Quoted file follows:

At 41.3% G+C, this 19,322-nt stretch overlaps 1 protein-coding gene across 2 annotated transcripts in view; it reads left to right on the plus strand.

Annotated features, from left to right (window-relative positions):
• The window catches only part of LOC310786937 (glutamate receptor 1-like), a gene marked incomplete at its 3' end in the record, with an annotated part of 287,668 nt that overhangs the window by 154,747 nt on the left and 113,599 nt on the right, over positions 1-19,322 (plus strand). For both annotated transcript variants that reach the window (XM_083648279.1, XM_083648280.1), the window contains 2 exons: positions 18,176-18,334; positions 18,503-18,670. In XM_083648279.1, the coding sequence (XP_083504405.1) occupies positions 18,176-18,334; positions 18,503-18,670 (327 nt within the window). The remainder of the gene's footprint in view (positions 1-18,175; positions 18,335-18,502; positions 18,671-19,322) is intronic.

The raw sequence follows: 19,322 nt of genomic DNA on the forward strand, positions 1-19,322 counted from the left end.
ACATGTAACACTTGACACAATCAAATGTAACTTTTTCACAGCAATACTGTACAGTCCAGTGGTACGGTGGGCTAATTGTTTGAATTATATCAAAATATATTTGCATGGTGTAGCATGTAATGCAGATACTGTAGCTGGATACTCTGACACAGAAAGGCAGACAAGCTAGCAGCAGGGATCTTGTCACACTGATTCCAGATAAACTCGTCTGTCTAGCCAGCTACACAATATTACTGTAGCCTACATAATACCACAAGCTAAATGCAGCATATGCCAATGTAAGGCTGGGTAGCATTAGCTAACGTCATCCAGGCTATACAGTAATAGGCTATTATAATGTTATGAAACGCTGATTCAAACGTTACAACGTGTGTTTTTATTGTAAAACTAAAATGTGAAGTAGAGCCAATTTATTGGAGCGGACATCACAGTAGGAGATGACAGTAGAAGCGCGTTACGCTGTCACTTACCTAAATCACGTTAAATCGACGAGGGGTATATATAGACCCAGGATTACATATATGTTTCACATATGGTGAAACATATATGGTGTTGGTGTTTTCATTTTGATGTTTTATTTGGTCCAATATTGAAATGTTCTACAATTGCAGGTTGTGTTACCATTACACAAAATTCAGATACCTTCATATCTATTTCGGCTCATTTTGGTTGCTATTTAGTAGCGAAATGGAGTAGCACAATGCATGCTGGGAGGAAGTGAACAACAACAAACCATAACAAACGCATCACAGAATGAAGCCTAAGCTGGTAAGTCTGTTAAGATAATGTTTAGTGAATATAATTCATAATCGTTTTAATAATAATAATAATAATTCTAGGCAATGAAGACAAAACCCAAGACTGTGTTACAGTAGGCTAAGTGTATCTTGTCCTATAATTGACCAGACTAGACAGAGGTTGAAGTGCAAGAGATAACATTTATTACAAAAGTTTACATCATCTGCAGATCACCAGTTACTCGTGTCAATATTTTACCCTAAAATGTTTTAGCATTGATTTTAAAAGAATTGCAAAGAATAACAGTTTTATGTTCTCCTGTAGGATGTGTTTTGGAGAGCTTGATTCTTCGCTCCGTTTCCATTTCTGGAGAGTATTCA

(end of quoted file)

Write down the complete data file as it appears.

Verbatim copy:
At 41.3% G+C, this 19,322-nt stretch overlaps 1 protein-coding gene across 2 annotated transcripts in view; it reads left to right on the plus strand.

Annotated features, from left to right (window-relative positions):
• The window catches only part of LOC310786937 (glutamate receptor 1-like), a gene marked incomplete at its 3' end in the record, with an annotated part of 287,668 nt that overhangs the window by 154,747 nt on the left and 113,599 nt on the right, over positions 1-19,322 (plus strand). For both annotated transcript variants that reach the window (XM_083648279.1, XM_083648280.1), the window contains 2 exons: positions 18,176-18,334; positions 18,503-18,670. In XM_083648279.1, the coding sequence (XP_083504405.1) occupies positions 18,176-18,334; positions 18,503-18,670 (327 nt within the window). The remainder of the gene's footprint in view (positions 1-18,175; positions 18,335-18,502; positions 18,671-19,322) is intronic.

The raw sequence follows: 19,322 nt of genomic DNA on the forward strand, positions 1-19,322 counted from the left end.
ACATGTAACACTTGACACAATCAAATGTAACTTTTTCACAGCAATACTGTACAGTCCAGTGGTACGGTGGGCTAATTGTTTGAATTATATCAAAATATATTTGCATGGTGTAGCATGTAATGCAGATACTGTAGCTGGATACTCTGACACAGAAAGGCAGACAAGCTAGCAGCAGGGATCTTGTCACACTGATTCCAGATAAACTCGTCTGTCTAGCCAGCTACACAATATTACTGTAGCCTACATAATACCACAAGCTAAATGCAGCATATGCCAATGTAAGGCTGGGTAGCATTAGCTAACGTCATCCAGGCTATACAGTAATAGGCTATTATAATGTTATGAAACGCTGATTCAAACGTTACAACGTGTGTTTTTATTGTAAAACTAAAATGTGAAGTAGAGCCAATTTATTGGAGCGGACATCACAGTAGGAGATGACAGTAGAAGCGCGTTACGCTGTCACTTACCTAAATCACGTTAAATCGACGAGGGGTATATATAGACCCAGGATTACATATATGTTTCACATATGGTGAAACATATATGGTGTTGGTGTTTTCATTTTGATGTTTTATTTGGTCCAATATTGAAATGTTCTACAATTGCAGGTTGTGTTACCATTACACAAAATTCAGATACCTTCATATCTATTTCGGCTCATTTTGGTTGCTATTTAGTAGCGAAATGGAGTAGCACAATGCATGCTGGGAGGAAGTGAACAACAACAAACCATAACAAACGCATCACAGAATGAAGCCTAAGCTGGTAAGTCTGTTAAGATAATGTTTAGTGAATATAATTCATAATCGTTTTAATAATAATAATAATAATTCTAGGCAATGAAGACAAAACCCAAGACTGTGTTACAGTAGGCTAAGTGTATCTTGTCCTATAATTGACCAGACTAGACAGAGGTTGAAGTGCAAGAGATAACATTTATTACAAAAGTTTACATCATCTGCAGATCACCAGTTACTCGTGTCAATATTTTACCCTAAAATGTTTTAGCATTGATTTTAAAAGAATTGCAAAGAATAACAGTTTTATGTTCTCCTGTAGGATGTGTTTTGGAGAGCTTGATTCTTCGCTCCGTTTCCATTTCTGGAGAGTATTCA